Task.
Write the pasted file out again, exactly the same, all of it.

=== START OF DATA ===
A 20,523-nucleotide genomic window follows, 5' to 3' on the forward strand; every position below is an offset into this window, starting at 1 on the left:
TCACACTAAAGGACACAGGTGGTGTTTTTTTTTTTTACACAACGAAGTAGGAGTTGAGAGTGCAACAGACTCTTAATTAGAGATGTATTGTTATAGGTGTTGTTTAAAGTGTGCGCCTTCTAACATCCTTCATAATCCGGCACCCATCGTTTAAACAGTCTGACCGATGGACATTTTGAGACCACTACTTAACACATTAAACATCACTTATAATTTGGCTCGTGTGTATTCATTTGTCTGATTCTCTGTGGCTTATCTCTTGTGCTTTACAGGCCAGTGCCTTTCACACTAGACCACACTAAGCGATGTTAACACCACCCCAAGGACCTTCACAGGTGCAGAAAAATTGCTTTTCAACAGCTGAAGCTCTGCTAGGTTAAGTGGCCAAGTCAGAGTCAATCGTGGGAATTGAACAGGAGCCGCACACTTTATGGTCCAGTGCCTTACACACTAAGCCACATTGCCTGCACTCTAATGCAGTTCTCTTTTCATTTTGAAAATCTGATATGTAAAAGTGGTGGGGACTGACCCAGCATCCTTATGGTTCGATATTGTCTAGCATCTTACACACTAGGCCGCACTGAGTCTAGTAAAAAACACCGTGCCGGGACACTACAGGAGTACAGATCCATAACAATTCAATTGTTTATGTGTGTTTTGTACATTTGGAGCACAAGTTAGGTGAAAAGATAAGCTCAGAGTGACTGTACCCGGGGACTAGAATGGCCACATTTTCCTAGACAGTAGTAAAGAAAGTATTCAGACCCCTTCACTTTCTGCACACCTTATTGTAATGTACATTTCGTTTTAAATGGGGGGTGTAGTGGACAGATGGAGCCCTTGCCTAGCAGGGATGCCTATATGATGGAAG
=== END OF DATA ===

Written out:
A 20,523-nucleotide genomic window follows, 5' to 3' on the forward strand; every position below is an offset into this window, starting at 1 on the left:
TCACACTAAAGGACACAGGTGGTGTTTTTTTTTTTTACACAACGAAGTAGGAGTTGAGAGTGCAACAGACTCTTAATTAGAGATGTATTGTTATAGGTGTTGTTTAAAGTGTGCGCCTTCTAACATCCTTCATAATCCGGCACCCATCGTTTAAACAGTCTGACCGATGGACATTTTGAGACCACTACTTAACACATTAAACATCACTTATAATTTGGCTCGTGTGTATTCATTTGTCTGATTCTCTGTGGCTTATCTCTTGTGCTTTACAGGCCAGTGCCTTTCACACTAGACCACACTAAGCGATGTTAACACCACCCCAAGGACCTTCACAGGTGCAGAAAAATTGCTTTTCAACAGCTGAAGCTCTGCTAGGTTAAGTGGCCAAGTCAGAGTCAATCGTGGGAATTGAACAGGAGCCGCACACTTTATGGTCCAGTGCCTTACACACTAAGCCACATTGCCTGCACTCTAATGCAGTTCTCTTTTCATTTTGAAAATCTGATATGTAAAAGTGGTGGGGACTGACCCAGCATCCTTATGGTTCGATATTGTCTAGCATCTTACACACTAGGCCGCACTGAGTCTAGTAAAAAACACCGTGCCGGGACACTACAGGAGTACAGATCCATAACAATTCAATTGTTTATGTGTGTTTTGTACATTTGGAGCACAAGTTAGGTGAAAAGATAAGCTCAGAGTGACTGTACCCGGGGACTAGAATGGCCACATTTTCCTAGACAGTAGTAAAGAAAGTATTCAGACCCCTTCACTTTCTGCACACCTTATTGTAATGTACATTTCGTTTTAAATGGGGGGTGTAGTGGACAGATGGAGCCCTTGCCTAGCAGGGATGCCTATATGATGGAAG